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Pitch Deck Essentials: Webinar Highlights

This post includes highlights from the April 17, 2024 “Pitch Deck Essentials” webinar, presented by Renee LaBran, Co-founder of Women Founders Network. You may view the entire webinar on-demand on our website here, which includes the pitch demo by 2023 WFN Fast Pitch finalist Christine Wang, Co-founder of Keenly. Just sign up once to watch the webinars free of charge.

Purpose and Goal

pitch presentation

The purpose of a pitch deck is to generate interest and excitement about your business idea, not to provide all the information and data. The goal is to get invited back for further discussions, so you want a concise and compelling message that communicates very clearly what your business idea is, its value, and what problem you're solving.

You will need different versions of your deck for different audiences or purposes. It might be a 3-minute pitch, 10-minute pitch, or even a 30-minute meeting. Think about the purpose of the meeting and provide the right pitch deck for the objective of your audience.

Once you've given your pitch a few times, you will see what resonates and what doesn't. Where do you get stuck? What did people find really interesting and want to dig in on? And then you can iterate based on that feedback.

Think of yourself as a storyteller. When people walk out of that room, they need to be able to recount what you told them. If they are struggling to explain what your business idea is, you have not told a very clear story.

Look for helpful examples of pitch decks. Probably the most famous online example is the original pitch deck for Airbnb, and you may be surprised how simple it is! You should also watch founders pitching in other competitions. As you are listening to those pitches, you can evaluate how they line up against your pitch.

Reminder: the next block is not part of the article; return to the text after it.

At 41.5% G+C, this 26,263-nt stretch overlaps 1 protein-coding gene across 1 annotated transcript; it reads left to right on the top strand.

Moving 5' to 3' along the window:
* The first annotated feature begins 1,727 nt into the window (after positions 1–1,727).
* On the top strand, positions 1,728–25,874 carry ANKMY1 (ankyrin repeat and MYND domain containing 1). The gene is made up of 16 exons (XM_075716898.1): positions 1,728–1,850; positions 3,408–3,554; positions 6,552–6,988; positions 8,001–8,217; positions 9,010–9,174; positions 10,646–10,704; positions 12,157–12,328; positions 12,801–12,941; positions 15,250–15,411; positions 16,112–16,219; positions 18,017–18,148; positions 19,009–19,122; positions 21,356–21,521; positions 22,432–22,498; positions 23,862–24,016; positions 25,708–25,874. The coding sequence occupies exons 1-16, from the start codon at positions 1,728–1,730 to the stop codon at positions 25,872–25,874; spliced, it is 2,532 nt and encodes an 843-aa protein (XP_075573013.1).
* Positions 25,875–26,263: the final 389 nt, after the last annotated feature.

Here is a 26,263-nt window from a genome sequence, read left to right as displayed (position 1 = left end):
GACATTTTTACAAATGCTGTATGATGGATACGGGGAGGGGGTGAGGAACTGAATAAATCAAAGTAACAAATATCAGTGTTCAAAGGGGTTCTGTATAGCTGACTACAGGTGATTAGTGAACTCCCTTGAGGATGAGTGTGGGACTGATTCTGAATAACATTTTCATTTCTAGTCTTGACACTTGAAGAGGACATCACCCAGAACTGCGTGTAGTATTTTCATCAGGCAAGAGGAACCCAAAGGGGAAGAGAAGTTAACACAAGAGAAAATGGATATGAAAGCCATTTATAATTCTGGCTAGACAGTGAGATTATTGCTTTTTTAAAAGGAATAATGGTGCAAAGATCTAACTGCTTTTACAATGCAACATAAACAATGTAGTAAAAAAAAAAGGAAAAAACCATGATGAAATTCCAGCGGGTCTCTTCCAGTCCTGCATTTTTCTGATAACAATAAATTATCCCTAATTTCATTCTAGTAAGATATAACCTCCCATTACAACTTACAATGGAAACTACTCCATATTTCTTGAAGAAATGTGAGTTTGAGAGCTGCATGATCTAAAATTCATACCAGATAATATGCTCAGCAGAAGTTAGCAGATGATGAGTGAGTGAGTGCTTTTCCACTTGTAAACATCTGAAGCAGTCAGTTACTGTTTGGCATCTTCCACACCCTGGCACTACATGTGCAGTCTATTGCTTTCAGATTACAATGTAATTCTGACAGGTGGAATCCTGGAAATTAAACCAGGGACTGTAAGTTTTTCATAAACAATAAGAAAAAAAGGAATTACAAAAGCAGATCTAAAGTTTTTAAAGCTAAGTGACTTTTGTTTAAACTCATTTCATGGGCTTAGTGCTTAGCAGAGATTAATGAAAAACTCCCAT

Your slides may be a little bit different, depending on your specifics, but you need to cover the following topics.

Must-haves for Your Pitch Deck


Problem and Solution

This is so critical—you need to clearly and concisely convey the problem that you are solving and what your unique solution is. This should not be a long explanation. What's the pain point? How is it being solved today? What's the solution? This is where you might share your “Aha!” moment—your inspiration to create a solution for the problem your business will solve.

What is your unique value proposition?

If it's not unique, it will be hard to succeed.

Why now?

Explain why now is the right time to enter the market. Discuss any new technologies, legislation, or changing conditions that make your solution timely and necessary.

How big is this opportunity?

Define your target market and assess the size of the opportunity today and in the future. Consider the total addressable market (TAM) and the serviceable addressable market (SAM).

Business Model

How are you going to make money? Are you a subscription service? Are you going to charge setup fees? Are you going to sell this through retail? Discuss your pricing, revenue streams, customer acquisition costs and likely retention and lifetime value.


Identify your direct and indirect competitors. Highlight your competitive advantage and why you will win in the market.